Day 32 – Sunday, July 28, 2013
Well today was the first day of our 120 day trek with Adventuretours. The first few days are big travel days through the northeastern part of Mexico. We traveled 501 km today. The first part of the day is not very scenic and not the safest area of Mexico but we made it to Aldama, MX. We are now camped in a locked Baptist Church yard with lime trees and a large lawn around us. It is the site of an old Sauza Tequila distillery.
The day started in Mission, TX with a 6:30 AM departure time. We crossed the border without any issues, had our camper briefly inspected at the first check point, and later passed through a military checkpoint. Julie notes “Yes, believe it or not, I was up, washed fed and in the truck before Brad drove off, much to his dismay. I hit play on the iPod and what shuffled out as the very first song on our real first day of this South American tour was ‘Pueblo Joven’ from a selection of South American, Children of the Inca album we have. Now next to the alien thing in Roswell, it is right up there in the WTF? (Way Too Freaky) zone. Also later ‘Don’t Cry for Me Argentina’ and a Chris Isaac song called ‘Waiting for My Lucky Day’ about leaving Texas. (Small letter ‘wtf’s?’)
The sun was rising as we drove into Mexico. Julie notes “This was nice but not as nice as awarding ‘first wrong turn’ and ‘first traffic infraction’ honours to our leader Norm about a mile out as we were leaving our camp. Made for a few early morning chuckles over the radio bands. And Norm may up his caffeine intake tomorrow.”
This was in the first major town we passed through; Matamoros, MX. What is it? A martini glass? A large bird bath? Julie notes “Well if it is a salted marguerite glass, I will have to up my aforementioned daily fitness routine quite a bit before I will be able to chug this baby back.”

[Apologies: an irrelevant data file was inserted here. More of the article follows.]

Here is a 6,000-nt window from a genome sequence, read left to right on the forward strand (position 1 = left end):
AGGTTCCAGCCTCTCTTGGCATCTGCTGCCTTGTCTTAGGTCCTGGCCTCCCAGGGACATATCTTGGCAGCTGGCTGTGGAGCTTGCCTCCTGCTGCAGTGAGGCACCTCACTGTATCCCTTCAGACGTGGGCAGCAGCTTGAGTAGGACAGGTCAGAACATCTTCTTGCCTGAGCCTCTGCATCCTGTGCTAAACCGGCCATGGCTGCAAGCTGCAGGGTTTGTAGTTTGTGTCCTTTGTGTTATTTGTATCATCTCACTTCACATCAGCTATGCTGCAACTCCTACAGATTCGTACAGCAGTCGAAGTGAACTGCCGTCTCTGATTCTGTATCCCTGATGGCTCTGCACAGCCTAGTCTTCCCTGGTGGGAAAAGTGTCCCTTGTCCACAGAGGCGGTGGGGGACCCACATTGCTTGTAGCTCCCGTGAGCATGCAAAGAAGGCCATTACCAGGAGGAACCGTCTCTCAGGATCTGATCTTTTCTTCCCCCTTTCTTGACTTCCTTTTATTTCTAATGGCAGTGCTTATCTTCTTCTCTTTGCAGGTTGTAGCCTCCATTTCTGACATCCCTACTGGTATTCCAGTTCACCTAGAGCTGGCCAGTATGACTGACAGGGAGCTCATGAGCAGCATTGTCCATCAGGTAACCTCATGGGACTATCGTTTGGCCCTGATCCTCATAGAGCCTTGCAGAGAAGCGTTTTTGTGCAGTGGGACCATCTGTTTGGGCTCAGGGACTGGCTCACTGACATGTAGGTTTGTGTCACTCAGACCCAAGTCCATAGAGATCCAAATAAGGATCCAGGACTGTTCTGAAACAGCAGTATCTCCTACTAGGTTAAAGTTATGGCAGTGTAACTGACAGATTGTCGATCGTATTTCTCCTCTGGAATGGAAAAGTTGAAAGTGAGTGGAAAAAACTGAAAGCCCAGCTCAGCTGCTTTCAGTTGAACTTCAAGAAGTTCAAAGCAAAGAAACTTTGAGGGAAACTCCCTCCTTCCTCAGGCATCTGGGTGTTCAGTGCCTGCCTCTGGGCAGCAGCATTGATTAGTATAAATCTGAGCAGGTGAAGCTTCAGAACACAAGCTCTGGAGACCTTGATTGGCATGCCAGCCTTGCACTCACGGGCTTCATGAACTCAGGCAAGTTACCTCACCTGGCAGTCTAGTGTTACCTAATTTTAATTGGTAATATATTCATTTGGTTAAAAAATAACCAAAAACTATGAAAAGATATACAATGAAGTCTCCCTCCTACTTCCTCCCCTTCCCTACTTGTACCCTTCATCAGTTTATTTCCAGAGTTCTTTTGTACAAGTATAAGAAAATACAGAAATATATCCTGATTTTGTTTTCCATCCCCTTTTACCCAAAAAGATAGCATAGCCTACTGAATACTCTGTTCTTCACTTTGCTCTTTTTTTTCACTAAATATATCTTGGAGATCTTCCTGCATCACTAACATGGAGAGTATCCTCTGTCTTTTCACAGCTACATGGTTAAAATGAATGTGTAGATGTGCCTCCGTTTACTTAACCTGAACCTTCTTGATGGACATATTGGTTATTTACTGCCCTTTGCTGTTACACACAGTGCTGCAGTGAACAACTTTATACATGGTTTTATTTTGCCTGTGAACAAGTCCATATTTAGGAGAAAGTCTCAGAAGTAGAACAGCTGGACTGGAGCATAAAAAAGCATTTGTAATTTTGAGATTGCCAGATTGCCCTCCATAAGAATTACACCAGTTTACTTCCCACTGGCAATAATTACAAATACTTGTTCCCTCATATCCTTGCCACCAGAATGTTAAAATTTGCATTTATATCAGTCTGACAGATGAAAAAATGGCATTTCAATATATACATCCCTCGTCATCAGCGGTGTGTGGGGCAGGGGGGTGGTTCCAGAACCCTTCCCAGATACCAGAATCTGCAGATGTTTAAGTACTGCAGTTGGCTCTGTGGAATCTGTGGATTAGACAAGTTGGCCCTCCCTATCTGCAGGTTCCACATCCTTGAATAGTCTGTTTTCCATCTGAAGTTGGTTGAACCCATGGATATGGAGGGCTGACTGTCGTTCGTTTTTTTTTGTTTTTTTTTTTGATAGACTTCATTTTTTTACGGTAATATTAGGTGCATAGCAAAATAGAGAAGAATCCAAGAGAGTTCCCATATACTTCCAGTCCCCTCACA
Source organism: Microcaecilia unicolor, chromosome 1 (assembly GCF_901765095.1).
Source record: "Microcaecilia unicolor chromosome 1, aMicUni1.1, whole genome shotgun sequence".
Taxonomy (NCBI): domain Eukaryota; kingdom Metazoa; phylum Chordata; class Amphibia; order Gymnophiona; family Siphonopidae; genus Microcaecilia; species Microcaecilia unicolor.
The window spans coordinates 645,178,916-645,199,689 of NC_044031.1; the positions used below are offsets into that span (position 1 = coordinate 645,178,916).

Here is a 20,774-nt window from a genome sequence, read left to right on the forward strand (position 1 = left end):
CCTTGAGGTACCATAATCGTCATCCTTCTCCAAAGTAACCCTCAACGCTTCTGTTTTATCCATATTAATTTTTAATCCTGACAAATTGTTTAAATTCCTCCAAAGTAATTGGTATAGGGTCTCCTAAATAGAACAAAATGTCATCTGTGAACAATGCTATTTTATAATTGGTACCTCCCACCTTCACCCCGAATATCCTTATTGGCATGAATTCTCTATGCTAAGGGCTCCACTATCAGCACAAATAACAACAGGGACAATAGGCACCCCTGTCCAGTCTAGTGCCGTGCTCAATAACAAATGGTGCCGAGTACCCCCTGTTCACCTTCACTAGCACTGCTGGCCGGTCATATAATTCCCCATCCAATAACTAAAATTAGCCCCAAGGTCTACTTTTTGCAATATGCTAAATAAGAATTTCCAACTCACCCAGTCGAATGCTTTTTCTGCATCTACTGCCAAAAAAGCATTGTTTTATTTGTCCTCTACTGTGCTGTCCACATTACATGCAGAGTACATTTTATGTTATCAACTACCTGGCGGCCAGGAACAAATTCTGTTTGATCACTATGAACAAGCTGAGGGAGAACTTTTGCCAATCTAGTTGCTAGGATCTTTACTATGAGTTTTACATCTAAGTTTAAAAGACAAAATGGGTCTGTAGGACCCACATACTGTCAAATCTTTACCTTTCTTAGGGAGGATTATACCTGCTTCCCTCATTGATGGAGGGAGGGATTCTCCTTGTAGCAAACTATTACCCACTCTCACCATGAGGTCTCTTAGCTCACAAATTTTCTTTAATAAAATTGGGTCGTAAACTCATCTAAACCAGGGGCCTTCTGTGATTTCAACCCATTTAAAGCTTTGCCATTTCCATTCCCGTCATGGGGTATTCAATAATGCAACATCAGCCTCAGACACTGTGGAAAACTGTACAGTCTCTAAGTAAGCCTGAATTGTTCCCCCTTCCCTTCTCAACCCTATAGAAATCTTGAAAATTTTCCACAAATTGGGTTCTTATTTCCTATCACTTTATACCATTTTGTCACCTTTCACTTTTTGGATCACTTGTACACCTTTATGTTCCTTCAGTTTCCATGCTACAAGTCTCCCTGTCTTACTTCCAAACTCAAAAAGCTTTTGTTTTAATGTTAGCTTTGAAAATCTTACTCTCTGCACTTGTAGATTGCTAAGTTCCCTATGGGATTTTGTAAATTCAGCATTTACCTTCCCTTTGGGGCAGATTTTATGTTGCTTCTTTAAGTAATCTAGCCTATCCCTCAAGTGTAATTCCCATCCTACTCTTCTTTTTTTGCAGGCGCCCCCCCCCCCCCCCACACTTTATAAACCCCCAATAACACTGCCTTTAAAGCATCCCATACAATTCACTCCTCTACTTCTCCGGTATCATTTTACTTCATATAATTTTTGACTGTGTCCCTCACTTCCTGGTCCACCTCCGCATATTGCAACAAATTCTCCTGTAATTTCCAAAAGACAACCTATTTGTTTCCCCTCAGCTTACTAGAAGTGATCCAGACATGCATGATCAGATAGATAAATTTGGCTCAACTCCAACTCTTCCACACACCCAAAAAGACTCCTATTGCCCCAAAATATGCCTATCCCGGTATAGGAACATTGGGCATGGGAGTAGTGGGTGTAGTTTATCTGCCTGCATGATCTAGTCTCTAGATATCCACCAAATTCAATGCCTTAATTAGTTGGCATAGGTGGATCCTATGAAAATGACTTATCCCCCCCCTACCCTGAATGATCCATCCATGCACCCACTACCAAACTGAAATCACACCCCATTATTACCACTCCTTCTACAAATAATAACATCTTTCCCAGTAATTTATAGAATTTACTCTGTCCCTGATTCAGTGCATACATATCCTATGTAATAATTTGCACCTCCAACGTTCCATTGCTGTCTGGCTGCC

We took a break every two hours. This one at the state run Pemex fuel station. These are the four travellers.
We passed through an area of Joshua trees. The only spot we will see these on the trip. Julie notes “Since we’re talking nature I noticed amongst the birdlife an abundance of terns, hence I believe the origin of the saying ‘one good tern deserves another’.
The driving in Mexico takes a bit of getting used to. There are really three lanes. You pull over and let people pass by straddling the line. The oncoming traffic moves to the opposite shoulder. Scary at first, but somehow it works. Julie notes “Dotted lines? Solid lines? Big signs that have the symbol for ‘Do Not Pass’. These mean nothing. Below is a picture of car passing our friend Victor on a solid line, the “Do Not Pass” sign is just out of the shot and there is a semi bearing down at them. I don’t know about them but I had to change my underwear a few times today!!”
Our little posse from our view as the rear end, tail gunner, clean up crew….
We crossed the tropic of cancer today. (An imaginary line around the globe – We are not IN the tropic of cancer as Julie may want you to believe – see earlier post regarding the Arctic Circle for background information) It is marked only by a yellow ball with no real roadside stop. Julie notes “Hey if anyone knows about the Tropic of Cancer it is me and although we WERE in it for a while, I am hoping we have moved out of it now. P.S. Most people agreed with me in regards to the whole Arctic Circle thing. Just saying.”
We did not make it to our intended destination today so the leader, Norm, chose a truck parking lot next to a Pemex station as a safe haven for the night. After some disgruntled comments from the group, and further scouting by Norm, we ended up in the much nicer church property. Julie notes
The first location. Julie notes “Grrrrrrrrrrr…, disgruntledly.”
Our final campsite. Julie notes “Yay! undisgruntedly.”
The church and some of the young Sunday evening participants. We doled out some candies and made some instant friends.
…over and out from Mexico, the muleskinner and his sidekick
Julie notes “It’s 1030 pm, temp 28 C, humidity 83%, no air conditioning and there is some squeally noise outside they are telling us is a cicada but none like any I’ve ever heard. But the muleskinner has been running around, sweating three times the buckets as me, bbqing steak and stuffed portabello mushrooms, driving, setting up things, hauling heavy stuff, and doing his best to keep his sidekick in the camping lifestyle she is accustomed to. So if I wasn’t stuck with sweat to this table and bench and if he wasn’t sawing very large logs in the sauna/bedroom, I’d give him a hug. On second thought maybe I’ll save that for a ‘shower’ day.”